Sunday, January 24, 2010

Japan - Day 20

Another fun day!

Chris wanted to sleep in and then go shopping for souvenirs, so I took off early in the morning with the bike and went all over Tokyo. Have I told you that I think having a bike is great thing? As it turns out folding bikes are a dime a dozen here in Japan, with a staggering variety of models. The one I borrowed from Normis and Evan is a pretty sturdy version (made in China, incidentally), which is good for long distance travel on a highway. For city use I have seen some really cute ones, made of aluminum and with small wheels (16 inches?), so they are light and fold into practically nothing. I need to get myself one of those…

I was the Abominable Turista de las Nueve when I got to Ueno Park, the Chapultepec of Tokyo, so nothing was open. I did get a chance to observe the homeless of Tokyo, who use portions of the park as their residence. The well-established ones have built tents or hovels with cardboard and blue tarps. You can drag the Japanese into the lower strata of society, but you would never be able to take away the fact that they are Japanese; accordingly, outside of each hovel there was a pair of shoes, and I have no doubt that inside they were wearing a tattered house coat and cheap house sandals.

My next stop was the area known as Asakusa, which is the old part of Tokyo. Streets are narrow, the marketplace is extensive, and the place all of a sudden became packed! There is a very old temple complex here, and it attracts enormous Japanese crowds and a goodly number of tourists. I had great fun strolling through the stalls.

From there I biked to the Ryogoku area, where the Mecca of Sumo is located. Now, today is the grand finale of the winter sumo tournament, so I had no hope of getting a ticket, but I saw there was a sumo museum and I thought it would be a pretty cool thing to see. Alas, the museum must be inside the hall, and I never found my way in; however,
I saw a couple of "the boys" coming in. They look like enormous panda bears, all smiley and cuddly before they walk into the arena.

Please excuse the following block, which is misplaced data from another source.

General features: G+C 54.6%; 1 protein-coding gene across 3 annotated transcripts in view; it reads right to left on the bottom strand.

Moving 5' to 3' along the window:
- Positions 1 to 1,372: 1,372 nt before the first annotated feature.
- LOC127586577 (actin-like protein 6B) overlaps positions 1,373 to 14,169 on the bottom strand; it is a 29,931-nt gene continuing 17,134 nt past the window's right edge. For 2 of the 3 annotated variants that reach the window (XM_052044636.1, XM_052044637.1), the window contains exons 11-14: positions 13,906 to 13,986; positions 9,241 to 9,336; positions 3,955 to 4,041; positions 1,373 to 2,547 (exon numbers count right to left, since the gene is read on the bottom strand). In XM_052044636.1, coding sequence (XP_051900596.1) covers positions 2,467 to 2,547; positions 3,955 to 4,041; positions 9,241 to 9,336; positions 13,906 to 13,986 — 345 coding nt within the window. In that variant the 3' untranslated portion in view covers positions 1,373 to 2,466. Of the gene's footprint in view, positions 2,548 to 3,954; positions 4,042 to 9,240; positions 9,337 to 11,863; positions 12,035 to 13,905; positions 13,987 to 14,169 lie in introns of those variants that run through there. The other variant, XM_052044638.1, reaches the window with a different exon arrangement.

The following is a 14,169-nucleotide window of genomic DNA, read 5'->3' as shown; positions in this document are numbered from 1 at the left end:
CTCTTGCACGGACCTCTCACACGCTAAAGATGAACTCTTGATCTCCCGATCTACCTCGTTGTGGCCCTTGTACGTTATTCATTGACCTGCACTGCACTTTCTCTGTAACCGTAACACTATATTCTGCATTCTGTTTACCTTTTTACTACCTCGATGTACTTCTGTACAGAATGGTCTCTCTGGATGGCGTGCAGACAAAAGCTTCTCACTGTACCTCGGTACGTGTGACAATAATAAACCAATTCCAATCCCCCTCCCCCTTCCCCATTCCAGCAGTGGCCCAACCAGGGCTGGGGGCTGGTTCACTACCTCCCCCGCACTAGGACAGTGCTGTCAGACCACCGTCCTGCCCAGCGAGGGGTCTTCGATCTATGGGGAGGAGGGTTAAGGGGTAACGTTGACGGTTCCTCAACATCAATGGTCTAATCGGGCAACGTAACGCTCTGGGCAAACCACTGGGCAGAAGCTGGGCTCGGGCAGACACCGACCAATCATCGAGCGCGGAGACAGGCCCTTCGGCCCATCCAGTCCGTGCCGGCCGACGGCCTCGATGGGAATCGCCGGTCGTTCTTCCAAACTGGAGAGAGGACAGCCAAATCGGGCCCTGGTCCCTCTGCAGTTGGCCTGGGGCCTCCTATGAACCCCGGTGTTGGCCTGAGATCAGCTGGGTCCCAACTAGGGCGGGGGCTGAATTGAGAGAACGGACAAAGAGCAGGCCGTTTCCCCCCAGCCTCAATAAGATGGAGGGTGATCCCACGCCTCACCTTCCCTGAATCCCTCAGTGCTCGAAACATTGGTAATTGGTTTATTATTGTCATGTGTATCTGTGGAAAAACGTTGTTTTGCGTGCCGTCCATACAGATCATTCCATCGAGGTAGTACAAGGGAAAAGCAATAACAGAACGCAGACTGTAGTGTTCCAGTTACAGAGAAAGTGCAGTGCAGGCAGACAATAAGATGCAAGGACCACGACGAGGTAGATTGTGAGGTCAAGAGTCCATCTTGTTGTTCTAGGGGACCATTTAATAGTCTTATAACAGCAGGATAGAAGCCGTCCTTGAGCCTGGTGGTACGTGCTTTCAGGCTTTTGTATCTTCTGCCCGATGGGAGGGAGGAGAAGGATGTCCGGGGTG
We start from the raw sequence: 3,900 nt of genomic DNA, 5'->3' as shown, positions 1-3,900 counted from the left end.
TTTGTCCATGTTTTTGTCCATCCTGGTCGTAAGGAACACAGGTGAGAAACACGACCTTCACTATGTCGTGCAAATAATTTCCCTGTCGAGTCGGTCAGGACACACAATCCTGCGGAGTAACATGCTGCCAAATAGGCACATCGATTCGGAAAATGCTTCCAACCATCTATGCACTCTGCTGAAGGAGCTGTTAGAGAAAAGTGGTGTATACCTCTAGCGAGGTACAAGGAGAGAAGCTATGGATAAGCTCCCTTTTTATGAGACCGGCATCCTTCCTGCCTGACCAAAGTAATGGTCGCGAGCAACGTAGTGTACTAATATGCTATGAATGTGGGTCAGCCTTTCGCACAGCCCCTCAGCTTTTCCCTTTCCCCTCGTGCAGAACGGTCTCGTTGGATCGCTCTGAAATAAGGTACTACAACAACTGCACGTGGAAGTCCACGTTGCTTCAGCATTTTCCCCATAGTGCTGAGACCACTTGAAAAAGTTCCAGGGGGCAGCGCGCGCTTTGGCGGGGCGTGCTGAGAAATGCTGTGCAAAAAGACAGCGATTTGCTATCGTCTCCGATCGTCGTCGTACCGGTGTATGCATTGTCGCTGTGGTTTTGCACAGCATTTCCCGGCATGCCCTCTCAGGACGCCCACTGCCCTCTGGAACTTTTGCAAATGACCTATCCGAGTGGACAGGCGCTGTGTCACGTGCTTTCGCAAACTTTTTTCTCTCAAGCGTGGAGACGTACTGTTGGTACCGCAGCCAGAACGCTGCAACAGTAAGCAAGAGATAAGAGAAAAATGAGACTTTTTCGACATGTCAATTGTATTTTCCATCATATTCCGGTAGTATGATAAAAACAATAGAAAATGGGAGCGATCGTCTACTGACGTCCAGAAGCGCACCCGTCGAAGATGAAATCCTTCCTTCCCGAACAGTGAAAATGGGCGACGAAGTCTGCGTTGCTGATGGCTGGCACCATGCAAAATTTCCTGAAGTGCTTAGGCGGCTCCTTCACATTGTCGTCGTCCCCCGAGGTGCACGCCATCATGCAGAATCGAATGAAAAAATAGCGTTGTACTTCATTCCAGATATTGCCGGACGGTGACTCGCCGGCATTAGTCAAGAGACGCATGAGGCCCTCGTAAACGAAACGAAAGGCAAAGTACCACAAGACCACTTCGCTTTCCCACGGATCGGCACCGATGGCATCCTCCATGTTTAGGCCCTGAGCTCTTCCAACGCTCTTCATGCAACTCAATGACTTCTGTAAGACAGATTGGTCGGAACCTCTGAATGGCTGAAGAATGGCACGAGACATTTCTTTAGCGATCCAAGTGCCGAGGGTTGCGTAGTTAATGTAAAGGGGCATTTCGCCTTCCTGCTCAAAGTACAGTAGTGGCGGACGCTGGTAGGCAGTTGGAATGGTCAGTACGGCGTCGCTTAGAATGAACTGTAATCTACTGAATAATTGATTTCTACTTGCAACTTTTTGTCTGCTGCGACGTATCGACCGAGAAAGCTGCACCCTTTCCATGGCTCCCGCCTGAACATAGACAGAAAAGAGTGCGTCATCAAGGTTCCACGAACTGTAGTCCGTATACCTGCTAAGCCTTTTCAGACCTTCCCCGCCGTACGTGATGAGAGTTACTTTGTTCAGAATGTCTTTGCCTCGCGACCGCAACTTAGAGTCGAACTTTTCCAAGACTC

Fortunately the Edo-Tokyo museum was right there, so I got my museum fix after all. Edo was the original name of the small village that would eventually grow into the megalopolis of Tokyo, so it was the best way I could have hoped for a quick review of the history of the city. The displays varied from amazing (e.g., a full-scale reconstruction of the first Kobuki theater) to neutral (e.g., strips of documents in Japanese), but overall it was a fascinating couple of hours I spent there. One of the highlights was a concert of Japanese music with a flute and an instrument that could be described as a big salterium (a large string instrument with about 20 strings, which was plucked or strummed with the right hand while the left hand was used to fret the strings to the correct length). Very impressive both from the art of the performers and from the beauty of the music.

Afterward I worked my way back to the Ueno Park, because I wanted to visit the zoo. This time all the key ingredients were there: Sunday, after lunch, and a sunny afternoon. The Tokyo zoo is divided in two parts, with the first part being a rather standard animal collection on top of a small hill. The second part is a bit unique, in that it is dominated by a large lake, with wetlands around it, where all sorts of birds can be seen. I concentrated my attention on "birds" of the female type, who obviously came to the zoo to display the latest fashion. Tokyoites are fashion conscious and much better groomed than their counterparts in the country, but making a broad generalization I would say that they are generally short, stout, and prone to look like a manga character. Mini skirts and high boots are all around you, with generous amounts of bare skin in between (it was sunny but still chilly, so you know these girls are very devoted to the cause of fashion). Well-fleshed seems to be more popular than anorexic, and puffy jackets and scarves are liberally used to simulate a generous upper storey (which, alas, nature has not seen fit to endow the Japanese women with). Big oval eyes are also in great demand, so girls dutifully do their eye exercises when at leisure (e.g., while traveling in the train). And throughout all this, where is the male of the species? A sad disappointment, if you ask me (but then again, all fathers think the same of the new generation of males, don't they?).

The sun was setting as I biked back into my hotel, having spent a delightful day in this little town. I still had one more task to accomplish before I could call it a day, however, so at peace with the world I took the two bikes apart and packed them for the trip back home. Done!

This is the end of this blog as tomorrow we take the plane back. It is with a happy and grateful soul that we will say goodbye to Japan. They have been gracious hosts and have welcomed us into their culture with open arms. I wish I had the time, appetite, and money to have tried all their fabulous foods. Then again, we have just glimpsed at the southern half of Japan, so if anyone is willing in a couple of summers, I would be ready to come back and see the northern half. Fun place, Japan!

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